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Unfiltered: Puffy Parties with Georges Duboeuf (For a Good Cause)

Plus, Kansas, Maine and Tennessee wine direct-shipping bills go into effect, President Obama gifts Italy's leader with American wines, the U.S. TTB approves the country's largest AVA, and high-fashion wines lead to high crimes in London

Posted: July 9, 2009

• He's known by many names—Puff Daddy, P. Diddy and just plain Diddy or Puffy—but when Sean Combs threw his Independence Day White Party in Los Angeles this past weekend, you could also call him a savvy shopper when it comes to good wine values. Les Vins Georges Duboeuf was the official wine sponsor of the party, and guests were sipping Georges Duboeuf 2008 Mâcon-Villages and 2007 Pouilly-Fuissé. The Grammy-winning rapper, record producer, actor and clothing designer is known for his white parties, which are typically held in New York's Hamptons, but this year took place at a private mansion in Beverly Hills. Combs and Ashton Kutcher combined celebrity forces to raise money for the charity Malaria No More, and guests included Demi Moore, Mariah Carey, Lindsay Lohan, Kim Kardashian, Lil' Kim and Forest Whitaker. The dress code is, obviously, all white. Guests enter via a white carpet and the party is outfitted with white flowers, white tents and white food. And of course, white wine is the beverage of choice. Unfiltered would just like to take this opportunity to point out to Diddy that we look great in white linen, sipping white wine while nibbling on risotto with shaved white truffles … we'll be anxiously watching our mailbox for next year's invite.

• What sort of gift do you give to your host when they happen to be Italian President Giorgio Napolitano? How about a nice selection of wine? That's what U.S. President Barack Obama opted for when he attended the G8 summit in Umbria, Italy, this week. He gave Napolitano a selection of American wines made by Italian-American families. While Unfiltered has yet to obtain a full list of the wines, we have confirmed that one was a rather off-the-beaten-path selection—how American!—a North Carolina Vermentino from Raffaldini Vineyards, located in Wilkes County. The gift box wasn't bad either—the wines were packaged in a custom wooden case made from old Oval Office floorboards.

• Residents of Florida, Kansas, Maine and Tennessee had more to celebrate than our nation's birthday this past Independence Day weekend. On July 1, new and improved wine direct shipping bills went into effect in Kansas, Maine and Tennessee. On April 20, Kansas Gov. Kathleen Sebelius signed SB212 into law, allowing Kansas residents to have as many as 12 cases of wine shipped to their homes from any winery which has paid the $50 registration fee for a special-order shipping license. On June 12, Maine Gov. John Baldacci signed HB696, also allowing residents to receive up to 12 cases of wine from any winery that has paid Maine's $200 licensing fee. Tennessee Gov. Phil Bredesen signed SB166 on June 5, which permits residents to receive up to three cases of wine from wineries who have paid the $300 application fee and make their $150 annual payments. Florida's direct shipping has been largely unlimited for the past four years (ever since the Supreme Court's Granholm v. Heald decision overturning out-of-state wine-shipping bans as unconstitutional) due to the state legislature's inability to pass a direct-shipping bill. Two wine-shipping bills were debated by the Florida legislature this spring and summer, one of which would have placed a production limit on wineries eligible for a Florida shipping license, but both bills failed, leaving the state once again open to direct shipments of wine. There are now 37 states in which direct shipping of wine to residents is legal.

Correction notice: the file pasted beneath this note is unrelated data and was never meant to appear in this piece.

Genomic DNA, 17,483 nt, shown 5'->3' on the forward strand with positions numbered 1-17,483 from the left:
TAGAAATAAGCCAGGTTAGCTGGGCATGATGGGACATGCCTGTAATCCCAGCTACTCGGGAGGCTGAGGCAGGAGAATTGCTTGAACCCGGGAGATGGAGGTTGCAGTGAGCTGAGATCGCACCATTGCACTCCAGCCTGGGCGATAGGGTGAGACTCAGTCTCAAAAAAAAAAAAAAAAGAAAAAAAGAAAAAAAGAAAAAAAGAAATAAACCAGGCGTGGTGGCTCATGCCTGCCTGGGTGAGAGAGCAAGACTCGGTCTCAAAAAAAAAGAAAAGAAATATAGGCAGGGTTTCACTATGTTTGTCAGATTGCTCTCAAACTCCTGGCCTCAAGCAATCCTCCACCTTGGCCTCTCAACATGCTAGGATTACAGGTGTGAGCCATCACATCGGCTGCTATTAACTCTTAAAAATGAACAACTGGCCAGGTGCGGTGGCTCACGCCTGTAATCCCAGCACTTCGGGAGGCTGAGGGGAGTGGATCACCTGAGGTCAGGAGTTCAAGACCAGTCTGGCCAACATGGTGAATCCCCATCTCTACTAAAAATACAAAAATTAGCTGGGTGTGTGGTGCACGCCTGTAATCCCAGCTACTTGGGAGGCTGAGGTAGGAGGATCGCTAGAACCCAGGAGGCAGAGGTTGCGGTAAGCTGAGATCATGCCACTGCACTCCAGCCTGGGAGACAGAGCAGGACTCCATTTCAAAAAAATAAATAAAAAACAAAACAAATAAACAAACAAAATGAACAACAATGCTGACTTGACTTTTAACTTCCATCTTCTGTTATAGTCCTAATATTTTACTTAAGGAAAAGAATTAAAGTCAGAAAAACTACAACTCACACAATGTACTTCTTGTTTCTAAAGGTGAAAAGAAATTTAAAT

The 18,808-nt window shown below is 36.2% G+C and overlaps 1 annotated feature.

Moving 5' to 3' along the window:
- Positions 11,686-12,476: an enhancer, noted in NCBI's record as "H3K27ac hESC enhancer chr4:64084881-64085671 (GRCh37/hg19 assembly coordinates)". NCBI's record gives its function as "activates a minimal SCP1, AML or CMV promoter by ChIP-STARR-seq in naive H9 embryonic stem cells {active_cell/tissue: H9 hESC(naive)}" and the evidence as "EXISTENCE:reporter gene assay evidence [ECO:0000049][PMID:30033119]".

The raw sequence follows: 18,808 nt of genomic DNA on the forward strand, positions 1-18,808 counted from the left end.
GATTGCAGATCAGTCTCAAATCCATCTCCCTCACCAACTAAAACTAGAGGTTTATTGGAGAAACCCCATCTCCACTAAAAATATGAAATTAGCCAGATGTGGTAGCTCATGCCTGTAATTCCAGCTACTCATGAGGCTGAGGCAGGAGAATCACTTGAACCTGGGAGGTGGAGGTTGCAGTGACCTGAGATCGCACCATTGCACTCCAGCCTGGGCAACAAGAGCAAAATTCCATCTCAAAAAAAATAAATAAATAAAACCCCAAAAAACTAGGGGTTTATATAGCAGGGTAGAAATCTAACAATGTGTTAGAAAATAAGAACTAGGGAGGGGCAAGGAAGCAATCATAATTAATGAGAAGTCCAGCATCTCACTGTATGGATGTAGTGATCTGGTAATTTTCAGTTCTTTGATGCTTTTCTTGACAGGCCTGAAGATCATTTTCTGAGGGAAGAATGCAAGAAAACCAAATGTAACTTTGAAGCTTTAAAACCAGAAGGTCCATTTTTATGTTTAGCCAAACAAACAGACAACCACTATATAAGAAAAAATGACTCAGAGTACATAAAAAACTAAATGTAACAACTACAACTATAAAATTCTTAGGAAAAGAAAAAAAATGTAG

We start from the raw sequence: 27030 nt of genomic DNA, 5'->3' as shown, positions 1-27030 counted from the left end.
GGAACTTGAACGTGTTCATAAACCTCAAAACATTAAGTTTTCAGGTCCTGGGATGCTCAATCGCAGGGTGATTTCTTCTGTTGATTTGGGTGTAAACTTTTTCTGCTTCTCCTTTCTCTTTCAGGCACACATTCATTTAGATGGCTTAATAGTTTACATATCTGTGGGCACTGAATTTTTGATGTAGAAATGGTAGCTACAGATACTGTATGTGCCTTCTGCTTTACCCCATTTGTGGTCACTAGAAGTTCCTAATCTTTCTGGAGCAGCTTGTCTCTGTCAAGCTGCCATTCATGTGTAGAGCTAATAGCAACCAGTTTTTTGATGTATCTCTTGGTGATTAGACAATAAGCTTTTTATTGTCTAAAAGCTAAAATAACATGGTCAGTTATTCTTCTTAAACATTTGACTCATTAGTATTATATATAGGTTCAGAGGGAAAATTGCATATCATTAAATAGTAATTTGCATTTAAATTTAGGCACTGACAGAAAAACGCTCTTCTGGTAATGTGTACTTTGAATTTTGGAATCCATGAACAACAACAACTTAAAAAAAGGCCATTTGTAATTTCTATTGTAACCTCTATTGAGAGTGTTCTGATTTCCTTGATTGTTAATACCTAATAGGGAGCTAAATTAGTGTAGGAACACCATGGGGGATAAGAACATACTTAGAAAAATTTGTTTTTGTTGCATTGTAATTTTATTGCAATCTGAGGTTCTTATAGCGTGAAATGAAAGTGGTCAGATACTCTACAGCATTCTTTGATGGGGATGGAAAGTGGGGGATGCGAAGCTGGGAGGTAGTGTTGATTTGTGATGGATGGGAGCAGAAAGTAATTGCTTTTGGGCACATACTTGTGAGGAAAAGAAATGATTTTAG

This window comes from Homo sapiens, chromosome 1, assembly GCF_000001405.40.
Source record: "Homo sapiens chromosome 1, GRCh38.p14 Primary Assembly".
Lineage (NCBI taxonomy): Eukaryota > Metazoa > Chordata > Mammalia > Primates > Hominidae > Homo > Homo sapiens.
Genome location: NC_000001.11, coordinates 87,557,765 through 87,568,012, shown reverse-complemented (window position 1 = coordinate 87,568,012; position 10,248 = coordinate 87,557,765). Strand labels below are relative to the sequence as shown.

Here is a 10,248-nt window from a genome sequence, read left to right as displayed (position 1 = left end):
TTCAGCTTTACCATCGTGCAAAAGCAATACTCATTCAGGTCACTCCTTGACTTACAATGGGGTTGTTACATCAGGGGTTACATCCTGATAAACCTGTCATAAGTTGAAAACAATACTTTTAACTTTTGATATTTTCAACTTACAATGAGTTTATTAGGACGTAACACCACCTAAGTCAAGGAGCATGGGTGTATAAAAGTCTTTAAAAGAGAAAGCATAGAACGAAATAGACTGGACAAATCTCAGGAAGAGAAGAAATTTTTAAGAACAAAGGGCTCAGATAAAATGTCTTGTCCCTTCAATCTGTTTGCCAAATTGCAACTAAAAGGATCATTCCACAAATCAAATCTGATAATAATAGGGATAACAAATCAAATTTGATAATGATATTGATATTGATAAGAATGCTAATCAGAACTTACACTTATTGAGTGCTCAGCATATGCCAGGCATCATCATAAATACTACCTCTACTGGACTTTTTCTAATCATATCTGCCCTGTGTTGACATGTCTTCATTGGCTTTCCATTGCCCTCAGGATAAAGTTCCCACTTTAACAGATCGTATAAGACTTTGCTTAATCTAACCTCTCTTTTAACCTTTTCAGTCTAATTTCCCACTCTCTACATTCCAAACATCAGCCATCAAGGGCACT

• Even the ancient Greeks had wine appellations—designated plots of lands where the vines produce wine that tastes different from wine made from another chunk of land. The French, big believers in terroir, have the strictest version and have divvied their vineyards up into hundreds, down to the 2-acre La Romanée (not to be confused with the 4-acre Romanée-Conti, just downslope, which has more clay, of course). American appellations, or American Viticultural Areas (AVAs), are a bit different, overseen by the U.S. Alcohol and Tobacco Tax and Trade Bureau (TTB), but the basic concept is the same. According to TTB rules, "We designate viticultural areas to allow vintners to better describe the origin of their wines and to allow consumers to better identify wines they may purchase." But Unfiltered is a bit confused on what exactly is being described by the TTB's newest AVA. The Upper Mississippi River Valley, detailed in a June announcement, covers 29,914 square miles stretching across parts of Minnesota, Wisconsin, Illinois and Iowa. That's 19.1 million acres, trumping America's now second-largest AVA, the 16.6 million acre Ohio River Valley. Unfiltered just hopes we aren't challenged to distinguish the two in a blind tasting any time soon.

• Don't you hate it when the party's guest of honor is running late? Well, a no-show is infinitely worse as guests at London's Mo*Vida nightclub discovered this past Tuesday night. According to the London Paper, the launch party of Christian Audigier's newly branded Champagne line fell flat when thieves stole the entire lot, worth $300,000 at retail, before it could make its grand entrance. According to the report, the club's security cameras caught footage of the lawbreakers making a move on the storage truck while it waited to be unloaded. However, the party goes on, as they say, and we're told that the guests, including a smattering of local British celebrities, had to make do with the club's house Champagne, Dom Pérignon. That's one way to ensure no one is left crying over stolen bubbly.

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